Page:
Can You Hear Me Now? Voice Computing is Here, and It's a Big Deal.


When I was a lad and Scotty on Star Trek would bray into his computer to demand maximum warp, it was clever sci-fi, a nifty, but unrealistic, glimpse into the fantasy future.

Now, though, the age of vocal computing has leapt into reality with startling suddenness. How many of you have had the experience I have over the past couple of months: You are at a dinner party and the host suddenly calls into the air: “Alexa, when does the Warriors season open?” Or “Okay Google, who was the fat guy at the bar in Cheers?”

I notice that not a single person at these gatherings is surprised to experience a human declaiming to the air and expecting an answer. And all of them, I realize, believe the answer when it is intoned.

Interestingly, traditional computers themselves are barely part of this phenomenon. Rather, the current vocal era is being driven by the interplay of smartphones, new devices like Alexa and Google Home, and the worldwide network. (Keep in mind, the device Scotty talked to was handheld, as well.)

Culturally, we have been conditioned to be prepared for voice-centric computing.

We’re already comfortable with the experience of humans walking down the street, wearing earbuds, apparently talking to themselves, but actually on conference calls or Skype sessions. Increasingly, people will be asking their phones and wearables for information or to undertake tasks on their behalf, fully expect they will get an answer, and that this answer will be true.

Several tech trends have driven the swift emergence of voice interfaces.

Ubiquitous computing. Most people today have computing power and network access with them all the time. Their phones are always at hand. Their Fitbits are always snapped on their wrists. It has become broadly accepted that digital experiences aren’t something one goes somewhere to get; they are something that comes to the individual directly, wherever, whenever. When computing shifted from desktop to mobile, the digital experience shifted quite fundamentally. Now, as mobile shifts to ubiquitous, the way we interact with the worldwide network will shift again.

Deep consumer analytics. Ubiquity doesn’t just provide universal access; perhaps more importantly, our always-present devices harvest a breadth and depth of analytics of sci-fi proportions. Our digital devices know where we go, how we sleep; they track our heartbeats, our breathing. This means that not only can digital experiences now come to us wherever, whenever-- but that they can be based on a vast depth of understanding about our actions, motivations, wants, and needs.

Stronger AIs. Ubiquity + analytical depth provides ideal conditions for nurturing strong artificial intelligences. This means that our phones and the new in-home voice driven platforms can not only talk back to us, but can do so with startling clarity and appropriateness. The AIs beneath the surface of these devices and can base the choices they make on our behalf from the rich store of data our always-connected lifestyles provide.

So, voice-driven computing is here, but in a form that may still seem like a bit of a parlor trick. Long term, however, the impact will be profound.

Voice is the natural interface for people on the go. Once we accept that the network is always at hand, voice leaps to the fore as the natural interface. Typing while walking (as so many of us have learned with our fat fingers on tiny keyboards) is hard; talking while walking is natural. Talking while busy at home or while doing work tasks is also much more natural than stopping to type or mouse for a result. In VR, voice fits right in, while any other form of interaction would feel inappropriate. Voice will quickly become the dominant way we interact with our digital devices, and through them the worldwide network.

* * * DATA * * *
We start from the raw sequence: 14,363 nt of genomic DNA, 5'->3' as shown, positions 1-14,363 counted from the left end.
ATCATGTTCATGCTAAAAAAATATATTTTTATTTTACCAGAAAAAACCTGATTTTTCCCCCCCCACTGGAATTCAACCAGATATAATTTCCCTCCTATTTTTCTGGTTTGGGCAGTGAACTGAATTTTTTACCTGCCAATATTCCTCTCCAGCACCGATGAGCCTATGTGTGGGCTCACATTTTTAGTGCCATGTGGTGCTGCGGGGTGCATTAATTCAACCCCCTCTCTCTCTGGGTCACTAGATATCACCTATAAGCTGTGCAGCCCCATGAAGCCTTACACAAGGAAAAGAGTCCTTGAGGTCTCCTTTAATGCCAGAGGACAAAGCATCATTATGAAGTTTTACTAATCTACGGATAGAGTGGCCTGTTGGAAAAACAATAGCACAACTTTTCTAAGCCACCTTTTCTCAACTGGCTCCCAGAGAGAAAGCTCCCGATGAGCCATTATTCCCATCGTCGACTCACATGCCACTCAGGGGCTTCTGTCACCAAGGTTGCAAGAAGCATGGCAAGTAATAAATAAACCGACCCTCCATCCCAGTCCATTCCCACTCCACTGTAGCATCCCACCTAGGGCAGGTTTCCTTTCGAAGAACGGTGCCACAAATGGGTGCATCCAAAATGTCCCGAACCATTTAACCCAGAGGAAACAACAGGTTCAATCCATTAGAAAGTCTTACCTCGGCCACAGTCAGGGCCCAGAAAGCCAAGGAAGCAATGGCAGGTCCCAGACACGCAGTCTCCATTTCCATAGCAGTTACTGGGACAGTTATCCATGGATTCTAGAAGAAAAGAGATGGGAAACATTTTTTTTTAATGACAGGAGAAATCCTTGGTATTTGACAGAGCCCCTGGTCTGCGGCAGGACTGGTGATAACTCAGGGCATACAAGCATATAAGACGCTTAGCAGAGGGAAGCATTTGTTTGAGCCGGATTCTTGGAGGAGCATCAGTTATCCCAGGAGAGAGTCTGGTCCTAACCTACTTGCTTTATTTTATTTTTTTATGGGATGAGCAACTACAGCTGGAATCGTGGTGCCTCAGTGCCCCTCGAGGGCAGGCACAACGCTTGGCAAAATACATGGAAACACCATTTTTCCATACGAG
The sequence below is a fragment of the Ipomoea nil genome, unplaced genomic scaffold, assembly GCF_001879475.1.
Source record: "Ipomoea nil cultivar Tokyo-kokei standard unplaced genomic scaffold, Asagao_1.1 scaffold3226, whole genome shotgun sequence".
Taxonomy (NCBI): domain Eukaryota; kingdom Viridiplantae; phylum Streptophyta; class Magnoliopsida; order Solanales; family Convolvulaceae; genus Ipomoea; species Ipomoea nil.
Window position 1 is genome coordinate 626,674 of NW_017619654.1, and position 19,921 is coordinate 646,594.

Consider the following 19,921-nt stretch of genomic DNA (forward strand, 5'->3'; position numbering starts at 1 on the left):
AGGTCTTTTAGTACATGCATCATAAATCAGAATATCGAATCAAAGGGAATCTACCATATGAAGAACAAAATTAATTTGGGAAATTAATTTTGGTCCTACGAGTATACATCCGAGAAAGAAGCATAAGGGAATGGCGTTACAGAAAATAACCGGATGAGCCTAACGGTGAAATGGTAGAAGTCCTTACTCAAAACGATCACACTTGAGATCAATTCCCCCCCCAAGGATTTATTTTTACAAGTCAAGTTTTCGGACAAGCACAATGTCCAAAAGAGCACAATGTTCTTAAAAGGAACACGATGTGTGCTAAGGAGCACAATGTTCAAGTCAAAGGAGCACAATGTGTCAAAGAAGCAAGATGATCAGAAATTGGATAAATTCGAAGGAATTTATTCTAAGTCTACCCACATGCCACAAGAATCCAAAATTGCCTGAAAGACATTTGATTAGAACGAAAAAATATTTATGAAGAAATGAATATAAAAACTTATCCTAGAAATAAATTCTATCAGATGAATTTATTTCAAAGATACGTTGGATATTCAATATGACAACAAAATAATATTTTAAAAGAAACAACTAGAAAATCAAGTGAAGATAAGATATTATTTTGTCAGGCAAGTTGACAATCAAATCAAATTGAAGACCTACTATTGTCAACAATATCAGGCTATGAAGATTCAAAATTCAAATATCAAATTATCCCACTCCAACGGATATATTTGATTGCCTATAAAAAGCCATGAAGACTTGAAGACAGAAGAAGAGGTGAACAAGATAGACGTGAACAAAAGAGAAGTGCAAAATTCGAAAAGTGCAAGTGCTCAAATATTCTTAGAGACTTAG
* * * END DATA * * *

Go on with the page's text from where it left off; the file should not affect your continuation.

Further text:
Voice is the essential interface for IoT and nano. IoT devices by and large have no keyboards and few other non-essential resources. Maintaining an on-device database of keystrokes or menu items stretches their capabilities, increases their complexity and cost, and generally holds back innovation. Voice, however, which can be passed directly through to the cloud, parsed by AIs, with only the necessary response coming back to the device, allows them to be simpler while even more capable than otherwise. As nano particles and devices begin literally entering our bodies and becoming part of the fabric of the world around us, the need for voice as the interface for essentially invisible systems will grow even more essential.

Voice shifts the power centers for apps. Control of the screen (think Microsoft’s advantage pitching its apps by controlling Windows’ or Apple’s edge from having a leg up on IoS screens) has been core to the success of today’s Big 5 tech giants. But in a world of voice-driven computing, screens won’t matter. The power in computing will shift, heavily, toward the most prevalent voice platforms, and particularly toward the AIs that drive them. Ask Alexa what happened at the ballgame, and Alexa's AI decides whose news story to read; ask about baking bread, and Google Home chooses which recipe shows first. This edge in sorting and delivering information is what has pushed Google to the fore in search, Amazon in products, and Apple in apps. Now, in voice, those advantages need to be reacquired by all these leaders, or taken from them by new voice-centric players.

In just a few years, it will feel completely natural to handle the bulk of our computing interactions via voice. And the generation born now will grow up thinking that typing in words to obtain value from the worldwide network is as antiquated as using flints to make fire.